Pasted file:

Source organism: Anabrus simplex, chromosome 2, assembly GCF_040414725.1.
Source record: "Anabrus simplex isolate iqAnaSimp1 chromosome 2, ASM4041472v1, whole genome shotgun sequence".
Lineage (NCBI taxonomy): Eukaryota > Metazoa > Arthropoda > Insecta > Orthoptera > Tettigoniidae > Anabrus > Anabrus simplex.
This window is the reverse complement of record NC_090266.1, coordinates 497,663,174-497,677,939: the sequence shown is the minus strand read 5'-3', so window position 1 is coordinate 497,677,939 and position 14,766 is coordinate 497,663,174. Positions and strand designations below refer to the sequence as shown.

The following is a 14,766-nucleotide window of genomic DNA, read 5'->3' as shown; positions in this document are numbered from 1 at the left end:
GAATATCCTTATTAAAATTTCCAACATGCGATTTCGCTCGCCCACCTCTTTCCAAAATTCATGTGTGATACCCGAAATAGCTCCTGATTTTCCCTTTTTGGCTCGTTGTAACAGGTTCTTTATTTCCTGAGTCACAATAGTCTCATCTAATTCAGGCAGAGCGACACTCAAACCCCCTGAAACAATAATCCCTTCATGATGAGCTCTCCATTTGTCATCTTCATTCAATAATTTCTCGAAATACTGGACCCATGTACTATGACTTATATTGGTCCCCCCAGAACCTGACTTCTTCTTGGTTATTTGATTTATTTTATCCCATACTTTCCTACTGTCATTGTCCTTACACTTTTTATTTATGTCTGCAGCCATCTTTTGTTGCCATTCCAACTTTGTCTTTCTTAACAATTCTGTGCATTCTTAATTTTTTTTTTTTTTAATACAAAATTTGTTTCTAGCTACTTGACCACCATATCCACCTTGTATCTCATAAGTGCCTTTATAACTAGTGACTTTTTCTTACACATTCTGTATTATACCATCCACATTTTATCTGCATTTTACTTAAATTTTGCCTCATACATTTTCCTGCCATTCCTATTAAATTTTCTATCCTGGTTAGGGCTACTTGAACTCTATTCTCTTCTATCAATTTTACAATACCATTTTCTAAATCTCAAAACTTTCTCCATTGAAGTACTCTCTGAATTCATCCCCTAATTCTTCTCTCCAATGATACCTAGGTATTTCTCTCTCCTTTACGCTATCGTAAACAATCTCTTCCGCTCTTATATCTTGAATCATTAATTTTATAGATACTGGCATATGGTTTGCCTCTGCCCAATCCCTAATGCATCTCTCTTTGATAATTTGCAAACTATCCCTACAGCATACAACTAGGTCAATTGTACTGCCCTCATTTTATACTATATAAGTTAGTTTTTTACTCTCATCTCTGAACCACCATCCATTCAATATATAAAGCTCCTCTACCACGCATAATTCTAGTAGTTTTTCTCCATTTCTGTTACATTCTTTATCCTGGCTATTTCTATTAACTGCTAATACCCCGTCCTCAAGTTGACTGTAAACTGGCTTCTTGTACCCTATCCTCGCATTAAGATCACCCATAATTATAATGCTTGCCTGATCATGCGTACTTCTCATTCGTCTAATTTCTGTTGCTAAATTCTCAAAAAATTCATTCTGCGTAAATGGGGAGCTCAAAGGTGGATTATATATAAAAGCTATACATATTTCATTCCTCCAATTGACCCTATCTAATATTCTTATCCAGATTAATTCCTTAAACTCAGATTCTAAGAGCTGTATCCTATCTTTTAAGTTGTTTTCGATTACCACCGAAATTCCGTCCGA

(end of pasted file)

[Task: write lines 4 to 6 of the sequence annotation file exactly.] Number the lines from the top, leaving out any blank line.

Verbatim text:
This window is the reverse complement of record NC_090266.1, coordinates 497,663,174-497,677,939: the sequence shown is the minus strand read 5'-3', so window position 1 is coordinate 497,677,939 and position 14,766 is coordinate 497,663,174. Positions and strand designations below refer to the sequence as shown.

The following is a 14,766-nucleotide window of genomic DNA, read 5'->3' as shown; positions in this document are numbered from 1 at the left end:
GAATATCCTTATTAAAATTTCCAACATGCGATTTCGCTCGCCCACCTCTTTCCAAAATTCATGTGTGATACCCGAAATAGCTCCTGATTTTCCCTTTTTGGCTCGTTGTAACAGGTTCTTTATTTCCTGAGTCACAATAGTCTCATCTAATTCAGGCAGAGCGACACTCAAACCCCCTGAAACAATAATCCCTTCATGATGAGCTCTCCATTTGTCATCTTCATTCAATAATTTCTCGAAATACTGGACCCATGTACTATGACTTATATTGGTCCCCCCAGAACCTGACTTCTTCTTGGTTATTTGATTTATTTTATCCCATACTTTCCTACTGTCATTGTCCTTACACTTTTTATTTATGTCTGCAGCCATCTTTTGTTGCCATTCCAACTTTGTCTTTCTTAACAATTCTGTGCATTCTTAATTTTTTTTTTTTTTAATACAAAATTTGTTTCTAGCTACTTGACCACCATATCCACCTTGTATCTCATAAGTGCCTTTATAACTAGTGACTTTTTCTTACACATTCTGTATTATACCATCCACATTTTATCTGCATTTTACTTAAATTTTGCCTCATACATTTTCCTGCCATTCCTATTAAATTTTCTATCCTGGTTAGGGCTACTTGAACTCTATTCTCTTCTATCAATTTTACAATACCATTTTCTAAATCTCAAAACTTTCTCCATTGAAGTACTCTCTGAATTCATCCCCTAATTCTTCTCTCCAATGATACCTAGGTATTTCTCTCTCCTTTACGCTATCGTAAACAATCTCTTCCGCTCTTATATCTTGAATCATTAATTTTATAGATACTGGCATATGGTTTGCCTCTGCCCAATCCCTAATGCATCTCTCTTTGATAATTTGCAAACTATCCCTACAGCATACAACTAGGTCAATTGTACTGCCCTCATTTTATACTATATAAGTTAGTTTTTTACTCTCATCTCTGAACCACCATCCATTCAATATATAAAGCTCCTCTACCACGCATAATTCTAGTAGTTTTTCTCCATTTCTGTTACATTCTTTATCCTGGCTATTTCTATTAACTGCTAATACCCCGTCCTCAAGTTGACTGTAAACTGGCTTCTTGTACCCTATCCTCGCATTAAGATCACCCATAATTATAATGCTTGCCTGATCATGCGTACTTCTCATTCGTCTAATTTCTGTTGCTAAATTCTCAAAAAATTCATTCTGCGTAAATGGGGAGCTCAAAGGTGGATTATATATAAAAGCTATACATATTTCATTCCTCCAATTGACCCTATCTAATATTCTTATCCAGATTAATTCCTTAAACTCAGATTCTAAGAGCTGTATCCTATCTTTTAAGTTGTTTTCGATTACCACCGAAATTCCGTCCGA